WOMEN’S TENNIS | Elis go 11–3 at All-American qualifying tournament

The women’s tennis team went 11–3 in ITA All-American Championships qualifying matches this week in Pacific Palisades, Calif.
The women’s tennis team went 11–3 in ITA All-American Championships qualifying matches this week in Pacific Palisades, Calif. Photo by Graham Harboe.

What a difference a year can make.

Last year, the women’s tennis team sent two players to the prestigious ITA All-American Championships and came up empty-handed, winning no matches. This year, four Bulldogs traveled to the same tournament in Pacific Palisades, Calif., and returned with quite different results. The tetrad won a total of 12 matches over the weekend.

Team captain Elizabeth Epstein ’13 led the charge for the Elis. Based on her No. 85 national ranking, Epstein earned a bid straight into the qualifying rounds of the tournament and avoided having to play the three extra pre-qualifying matches that her teammates Blair Seideman ’14 and Hanna Yu ’15 did.

In her first match, Epstein took down University of Tennessee’s Kata Szekely, the No. 28 player in the country, 3–6, 7–6(3), 6–4. Epstein thought that her win over Szekely, coupled with her teammates’ victories, went a long way toward establishing the Bulldogs as one of this year’s teams to beat.

“I definitely wanted to come out here and show everyone how good we were going to be this year,” Epstein said. “That win really helped make a statement. In general this weekend, we beat a ton of top-ranked schools. I think it just solidifies how good we’re going to be this year and helps get our name out there.”

Things didn’t get any easier in the second round of qualifying, as Epstein’s next matchup was with USC’s Kaitlyn Christian, the No. 54 player in the country. But Epstein made quick work of Christian as well, winning in straight sets, 6–3, 6–2. After beating two players with such lofty rankings, it would seem that Epstein faced her least formidable test in the next round against pre-qualifier Ema Burgic of Baylor. With a win, Epstein would have booked a place in the tournament’s main draw of 32 players. But at a tournament of this caliber, no win is certain, and on Wednesday, Burgic defeated Epstein, 6–4, 6–2.

Yu also sought a place in the main draw of the tournament, though she had a significantly longer road to get there. Until recently, it was not even clear whether Yu would participate in the All-American Championships. She was originally listed as an alternate, meaning she made the tournament because of other players’ withdrawals. If, for Yu, there was an element of entering this tournament through its back door, she firmly planted herself in its living room through her strong play.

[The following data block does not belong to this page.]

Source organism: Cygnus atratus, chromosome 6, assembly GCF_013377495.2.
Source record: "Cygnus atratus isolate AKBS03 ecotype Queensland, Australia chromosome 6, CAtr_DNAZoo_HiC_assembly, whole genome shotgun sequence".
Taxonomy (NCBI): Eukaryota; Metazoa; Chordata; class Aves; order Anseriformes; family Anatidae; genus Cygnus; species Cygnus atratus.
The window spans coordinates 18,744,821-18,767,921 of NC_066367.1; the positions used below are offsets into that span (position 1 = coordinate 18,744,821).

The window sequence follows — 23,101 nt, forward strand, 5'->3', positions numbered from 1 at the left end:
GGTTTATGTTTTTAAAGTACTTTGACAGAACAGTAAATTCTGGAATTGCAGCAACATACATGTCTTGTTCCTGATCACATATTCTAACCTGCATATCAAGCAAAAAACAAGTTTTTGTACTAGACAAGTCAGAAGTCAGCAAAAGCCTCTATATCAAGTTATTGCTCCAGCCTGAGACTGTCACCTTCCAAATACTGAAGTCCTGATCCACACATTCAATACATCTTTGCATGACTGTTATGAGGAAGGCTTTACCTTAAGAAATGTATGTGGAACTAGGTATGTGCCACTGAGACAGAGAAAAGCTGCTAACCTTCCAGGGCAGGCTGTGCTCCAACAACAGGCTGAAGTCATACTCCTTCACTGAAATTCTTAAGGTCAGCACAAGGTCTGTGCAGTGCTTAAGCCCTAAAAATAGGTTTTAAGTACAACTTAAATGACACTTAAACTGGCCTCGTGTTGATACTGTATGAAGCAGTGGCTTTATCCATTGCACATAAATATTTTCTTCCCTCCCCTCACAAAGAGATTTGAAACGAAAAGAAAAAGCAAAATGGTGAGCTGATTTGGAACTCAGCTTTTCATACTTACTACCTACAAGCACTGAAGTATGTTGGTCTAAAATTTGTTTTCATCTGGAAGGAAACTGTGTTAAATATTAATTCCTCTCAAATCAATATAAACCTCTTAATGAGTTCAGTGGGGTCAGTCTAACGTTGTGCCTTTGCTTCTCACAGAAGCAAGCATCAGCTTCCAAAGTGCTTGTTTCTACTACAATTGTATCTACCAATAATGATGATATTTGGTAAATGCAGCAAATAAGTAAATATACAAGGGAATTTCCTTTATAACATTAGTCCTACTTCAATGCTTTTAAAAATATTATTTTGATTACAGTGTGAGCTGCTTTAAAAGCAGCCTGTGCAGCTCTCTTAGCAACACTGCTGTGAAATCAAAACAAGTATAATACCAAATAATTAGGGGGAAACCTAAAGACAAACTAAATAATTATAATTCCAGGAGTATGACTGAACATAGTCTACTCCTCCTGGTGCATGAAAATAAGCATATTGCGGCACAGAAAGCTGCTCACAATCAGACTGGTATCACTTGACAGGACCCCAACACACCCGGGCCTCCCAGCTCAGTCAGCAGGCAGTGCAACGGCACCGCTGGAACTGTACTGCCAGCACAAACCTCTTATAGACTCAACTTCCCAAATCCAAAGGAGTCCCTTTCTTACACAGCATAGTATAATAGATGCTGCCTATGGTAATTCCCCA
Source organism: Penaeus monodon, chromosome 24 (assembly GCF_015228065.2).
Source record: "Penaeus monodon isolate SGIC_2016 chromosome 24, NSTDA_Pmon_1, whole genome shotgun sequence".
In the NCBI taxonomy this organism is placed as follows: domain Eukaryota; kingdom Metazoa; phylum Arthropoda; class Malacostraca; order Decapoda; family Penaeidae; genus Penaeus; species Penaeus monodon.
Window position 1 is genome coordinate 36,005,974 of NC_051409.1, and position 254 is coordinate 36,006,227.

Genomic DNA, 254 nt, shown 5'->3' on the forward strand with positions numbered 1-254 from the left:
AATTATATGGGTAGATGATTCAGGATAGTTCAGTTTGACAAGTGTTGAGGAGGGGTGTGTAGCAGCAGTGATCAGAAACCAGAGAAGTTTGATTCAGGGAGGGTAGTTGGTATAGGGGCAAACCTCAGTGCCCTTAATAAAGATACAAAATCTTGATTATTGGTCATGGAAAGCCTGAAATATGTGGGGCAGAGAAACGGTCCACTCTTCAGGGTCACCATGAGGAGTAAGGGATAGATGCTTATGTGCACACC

It took Yu three sets to win each of her three pre-qualifying matches, but in the qualifiers she breezed through her first two opponents in straight sets. In the first round of the qualifying stage, Yu took down No. 75 Anna Depenau of the University of San Diego, 6–2, 6–3. Next up was No. 38 Nazari Urbina of Texas A&M, but Yu made quick work of her, too, winning 6–4, 6–2. Yu said she was pleased with the way she played, noting that her quick wins allowed her to avoid fatigue.

But her third opponent in qualifiers, No. 89 Aleksandra Josifoska of UNLV, proved too much, beating Yu 6–3, 6–1. While acknowledging that she was outplayed in her final match, Yu viewed her experience at the tournament in a very positive light.

“It was a really great experience because I didn’t know that I was coming to this tournament until a couple days before,” Yu said. “It was really nice to win a few matches in pre-qualies and almost make it into the main draw.”

Seideman was the third Eli entered in singles play and she, too, came through pre-qualifiers to make the qualifying draw. During pre-qualifiers, Seideman was in blistering form and won all three of her matches in straight sets. She won three of those sets 6–0. Seideman won a total of 36 games and lost just eight.

Seideman’s form carried into the first round of qualifiers, where she overcame UCLA’s Skylar Morton, ranked No. 70 in the country, 3–6, 7–5, 6–0. But Seideman’s next match would prove her last as she stumbled against Julia Elbaba of Virginia, a freshman who was among the top 15 national recruits. Despite falling short of her ultimate goal of making it through to the qualifying rounds, Seideman said the trip was a huge success for Yale women’s tennis.

“A lot of the [other] coaches are kind of talking about Yale,” Seideman said. “There’s no other Ivy school here doing things like we are. It’s a confidence builder for us and for our program coming here and doing well, winning against other excellent programs.”

In doubles, the Bulldogs enjoyed slightly less success than in singles. Yu and Seideman joined forces in pre-qualifiers, but fell in their first match against an Auburn pair, 9–7. The duo of Epstein and Annie Sullivan ’14, No. 40 in the ITA pre-season rankings, entered this tournament with a career record of 21–1. The pair went straight into the qualifying bracket, based on their national doubles ranking. After winning their first match against the No. 20 team in the country from Miami, the pair suffered its second collegiate loss against a team from DePaul, by a score of 8–3.

The Bulldogs will next compete in the ITA Regional Championships in West Point, NY, beginning on Oct. 19.

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